Inquiry will probe Government’s efforts to secure release of Nazanin Zaghari-Ratcliffe from Iran after former hostage criticised Foreign secretaries saying it should not have taken ‘six years’ to get her home
- Foreign Affairs Committee will hold an inquiry into British hostages held in Iran
- It will review UK efforts to free Nazanin Zaghari-Ratcliffe and Anoosheh Ashoori
- Both have criticised the Foreign Office for failing to secure their freedom sooner
- Mrs Zaghari-Ratcliffe’s MP Tulip Siddiq says ‘lessons must be learnt’ over case
MPs are to stage an inquiry examining the UK’s efforts over the years to free Nazanin Zaghari-Ratcliffe and Anoosheh Ashoori from their detention in Iran.
The Foreign Affairs Committee said it would review evidence of how their cases were handled by British officials as part of a wider investigation into ‘state level hostage situations’.
Mrs Zaghari-Ratcliffe, 43, who was detained for six years, and Mr Ashoori, who was held for almost five, were released last month after the UK agreed to settle a historic £400 million debt dating back to the 1970s.
Following their return both have been critical of the failure of the Foreign Office (FCDO) to secure their freedom sooner.
Nazanin Zaghari-Ratcliffe (centre) criticised the delays in her case in a press conference with her husband Richard (left) and MP Tulip Siddiq (right) after her release
Nazanin Zaghari-Ratcliffe and Anoosheh Ashoori arriving at Brize Norton, Oxfordshire, on March 17
What will evidence will the inquiry examine?
The inquiry is set to ask the following questions:
- What were the merits and mistakes made in the approach of the FCDO to the handling of the Iranian hostage situation and any other similar situations in recent years?
- Does the Government’s approach provide an effective deterrent to state-based hostage situations?
- What efforts is the Government taking, or should take, to secure international agreement on deterring and handling state-based hostage taking?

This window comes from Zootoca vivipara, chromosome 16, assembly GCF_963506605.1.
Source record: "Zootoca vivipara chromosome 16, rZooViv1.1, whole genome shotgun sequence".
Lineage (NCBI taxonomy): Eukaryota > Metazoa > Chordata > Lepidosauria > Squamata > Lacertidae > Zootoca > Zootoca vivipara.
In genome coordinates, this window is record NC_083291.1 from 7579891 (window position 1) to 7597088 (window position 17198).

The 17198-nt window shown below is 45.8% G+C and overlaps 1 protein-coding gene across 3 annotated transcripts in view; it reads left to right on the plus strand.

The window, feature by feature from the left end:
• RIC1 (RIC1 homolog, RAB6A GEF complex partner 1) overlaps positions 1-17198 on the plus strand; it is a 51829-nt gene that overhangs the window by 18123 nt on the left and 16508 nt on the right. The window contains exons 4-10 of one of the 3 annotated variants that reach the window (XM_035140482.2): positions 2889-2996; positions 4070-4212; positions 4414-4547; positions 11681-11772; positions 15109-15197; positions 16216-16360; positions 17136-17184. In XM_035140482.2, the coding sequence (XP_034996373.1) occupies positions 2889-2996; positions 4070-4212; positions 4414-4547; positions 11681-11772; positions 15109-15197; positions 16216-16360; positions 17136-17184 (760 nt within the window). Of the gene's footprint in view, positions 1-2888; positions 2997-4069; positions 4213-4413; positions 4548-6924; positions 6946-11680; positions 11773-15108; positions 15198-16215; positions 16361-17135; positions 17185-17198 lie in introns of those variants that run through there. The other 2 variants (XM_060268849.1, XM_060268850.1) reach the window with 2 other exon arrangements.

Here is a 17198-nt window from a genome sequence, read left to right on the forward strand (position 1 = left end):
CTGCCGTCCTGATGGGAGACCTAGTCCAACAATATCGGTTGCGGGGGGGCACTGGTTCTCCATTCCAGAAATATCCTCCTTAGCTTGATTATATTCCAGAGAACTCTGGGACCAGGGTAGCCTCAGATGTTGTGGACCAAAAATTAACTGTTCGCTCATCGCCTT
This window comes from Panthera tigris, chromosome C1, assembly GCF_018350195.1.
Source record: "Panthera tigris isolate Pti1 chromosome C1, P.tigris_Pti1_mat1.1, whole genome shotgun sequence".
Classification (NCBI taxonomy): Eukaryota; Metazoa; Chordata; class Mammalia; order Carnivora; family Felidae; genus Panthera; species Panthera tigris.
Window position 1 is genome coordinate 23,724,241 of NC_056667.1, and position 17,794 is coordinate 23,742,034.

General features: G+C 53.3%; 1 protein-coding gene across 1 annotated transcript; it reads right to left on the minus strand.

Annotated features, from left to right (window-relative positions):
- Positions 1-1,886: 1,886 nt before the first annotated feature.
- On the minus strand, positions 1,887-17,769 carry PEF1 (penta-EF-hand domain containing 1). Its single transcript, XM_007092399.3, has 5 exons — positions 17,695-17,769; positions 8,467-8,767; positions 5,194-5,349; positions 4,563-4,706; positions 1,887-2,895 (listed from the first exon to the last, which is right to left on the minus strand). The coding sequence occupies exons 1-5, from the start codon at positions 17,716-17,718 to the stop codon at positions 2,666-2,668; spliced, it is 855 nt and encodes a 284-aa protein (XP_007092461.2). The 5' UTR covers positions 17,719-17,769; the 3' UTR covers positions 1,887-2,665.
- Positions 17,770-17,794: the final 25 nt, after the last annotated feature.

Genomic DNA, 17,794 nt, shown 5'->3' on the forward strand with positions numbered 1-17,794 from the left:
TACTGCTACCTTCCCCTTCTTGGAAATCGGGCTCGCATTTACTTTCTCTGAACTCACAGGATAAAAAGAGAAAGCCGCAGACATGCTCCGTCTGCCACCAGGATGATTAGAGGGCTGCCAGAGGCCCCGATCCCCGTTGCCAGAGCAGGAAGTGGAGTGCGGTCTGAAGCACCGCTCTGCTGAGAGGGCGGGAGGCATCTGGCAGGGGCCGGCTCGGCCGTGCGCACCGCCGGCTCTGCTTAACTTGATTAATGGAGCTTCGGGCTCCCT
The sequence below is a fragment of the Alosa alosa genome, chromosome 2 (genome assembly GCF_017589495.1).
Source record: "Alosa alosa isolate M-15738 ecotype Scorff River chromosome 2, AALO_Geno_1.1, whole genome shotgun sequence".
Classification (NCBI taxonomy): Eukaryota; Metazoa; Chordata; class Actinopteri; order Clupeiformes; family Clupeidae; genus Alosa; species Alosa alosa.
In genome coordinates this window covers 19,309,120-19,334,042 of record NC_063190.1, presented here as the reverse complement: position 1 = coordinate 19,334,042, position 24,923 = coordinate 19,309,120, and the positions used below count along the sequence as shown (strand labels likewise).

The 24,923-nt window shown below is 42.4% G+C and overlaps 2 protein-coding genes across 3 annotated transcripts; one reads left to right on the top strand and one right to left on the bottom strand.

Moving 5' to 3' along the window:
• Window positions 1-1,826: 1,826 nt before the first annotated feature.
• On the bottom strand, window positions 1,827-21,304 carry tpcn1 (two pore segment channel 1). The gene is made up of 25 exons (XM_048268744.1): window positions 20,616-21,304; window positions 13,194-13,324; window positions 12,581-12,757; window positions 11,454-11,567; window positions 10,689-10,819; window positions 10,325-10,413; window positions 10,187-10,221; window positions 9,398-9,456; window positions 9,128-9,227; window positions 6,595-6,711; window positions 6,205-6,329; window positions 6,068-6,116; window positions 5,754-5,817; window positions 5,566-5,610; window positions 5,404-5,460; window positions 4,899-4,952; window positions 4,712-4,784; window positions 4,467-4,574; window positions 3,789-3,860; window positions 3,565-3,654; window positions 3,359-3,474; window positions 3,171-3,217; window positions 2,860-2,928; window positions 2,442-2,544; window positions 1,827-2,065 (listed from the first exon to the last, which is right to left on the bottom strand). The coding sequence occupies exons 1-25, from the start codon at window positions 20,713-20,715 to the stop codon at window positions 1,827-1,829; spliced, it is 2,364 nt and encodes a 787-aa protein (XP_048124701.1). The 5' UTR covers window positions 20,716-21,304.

In a press conference with her husband Richard after her release last month, Mrs Zaghari-Ratcliffe took issue with the Government’s handling of her case and said: ‘How many Foreign Secretaries is it going to take for someone to get out? Five?
‘It should have been one of them eventually. So now, here we are. What happened now should have happened six years ago. It shouldn’t have taken six years. And I think we have gone through a lot, it has been a tough journey.’
Since arriving back in the UK, both Mrs Zaghari-Ratcliffe and Mr Ashoori’s families have stayed in government safe houses along with their families.
Announcing the inquiry today, Foreign Affair Committee chairman Tom Tugendhat MP said: ‘Nazanin and Anoosheh’s homecoming is wonderful news, but long overdue. After years of imprisonment, in extremely difficult circumstances, Nazanin and Anoosheh are right to ask for answers.’
He said that it was also important to look at the wider issues raised by Iran’s use of the detainees as leverage in the debt negotiations.
‘Iran is not the only country engaging in state hostage taking,’ he said.
‘The tactic is fast becoming a tool of choice for authoritarian states and recent high-profile cases have highlighted the challenges governments face when securing the release of hostages held captive by states.